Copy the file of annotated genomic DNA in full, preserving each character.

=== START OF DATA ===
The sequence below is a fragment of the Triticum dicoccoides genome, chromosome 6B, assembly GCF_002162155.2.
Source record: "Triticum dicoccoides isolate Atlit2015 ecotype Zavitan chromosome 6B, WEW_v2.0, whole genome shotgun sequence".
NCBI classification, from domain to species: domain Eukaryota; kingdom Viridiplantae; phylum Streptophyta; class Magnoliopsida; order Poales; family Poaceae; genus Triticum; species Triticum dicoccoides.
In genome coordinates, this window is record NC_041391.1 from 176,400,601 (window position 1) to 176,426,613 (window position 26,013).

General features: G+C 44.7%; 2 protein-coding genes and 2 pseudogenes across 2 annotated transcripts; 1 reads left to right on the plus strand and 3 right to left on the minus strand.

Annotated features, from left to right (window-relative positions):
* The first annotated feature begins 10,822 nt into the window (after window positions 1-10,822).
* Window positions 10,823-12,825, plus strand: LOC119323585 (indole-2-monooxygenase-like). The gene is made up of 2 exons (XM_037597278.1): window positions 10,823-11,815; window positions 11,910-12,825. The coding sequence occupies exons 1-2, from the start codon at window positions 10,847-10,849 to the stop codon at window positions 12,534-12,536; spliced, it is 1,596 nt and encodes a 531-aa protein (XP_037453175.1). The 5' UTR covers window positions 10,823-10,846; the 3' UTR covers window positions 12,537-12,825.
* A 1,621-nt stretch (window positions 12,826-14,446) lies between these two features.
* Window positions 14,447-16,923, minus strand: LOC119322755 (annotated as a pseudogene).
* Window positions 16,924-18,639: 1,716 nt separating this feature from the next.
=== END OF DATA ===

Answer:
The sequence below is a fragment of the Triticum dicoccoides genome, chromosome 6B, assembly GCF_002162155.2.
Source record: "Triticum dicoccoides isolate Atlit2015 ecotype Zavitan chromosome 6B, WEW_v2.0, whole genome shotgun sequence".
NCBI classification, from domain to species: domain Eukaryota; kingdom Viridiplantae; phylum Streptophyta; class Magnoliopsida; order Poales; family Poaceae; genus Triticum; species Triticum dicoccoides.
In genome coordinates, this window is record NC_041391.1 from 176,400,601 (window position 1) to 176,426,613 (window position 26,013).

General features: G+C 44.7%; 2 protein-coding genes and 2 pseudogenes across 2 annotated transcripts; 1 reads left to right on the plus strand and 3 right to left on the minus strand.

Annotated features, from left to right (window-relative positions):
* The first annotated feature begins 10,822 nt into the window (after window positions 1-10,822).
* Window positions 10,823-12,825, plus strand: LOC119323585 (indole-2-monooxygenase-like). The gene is made up of 2 exons (XM_037597278.1): window positions 10,823-11,815; window positions 11,910-12,825. The coding sequence occupies exons 1-2, from the start codon at window positions 10,847-10,849 to the stop codon at window positions 12,534-12,536; spliced, it is 1,596 nt and encodes a 531-aa protein (XP_037453175.1). The 5' UTR covers window positions 10,823-10,846; the 3' UTR covers window positions 12,537-12,825.
* A 1,621-nt stretch (window positions 12,826-14,446) lies between these two features.
* Window positions 14,447-16,923, minus strand: LOC119322755 (annotated as a pseudogene).
* Window positions 16,924-18,639: 1,716 nt separating this feature from the next.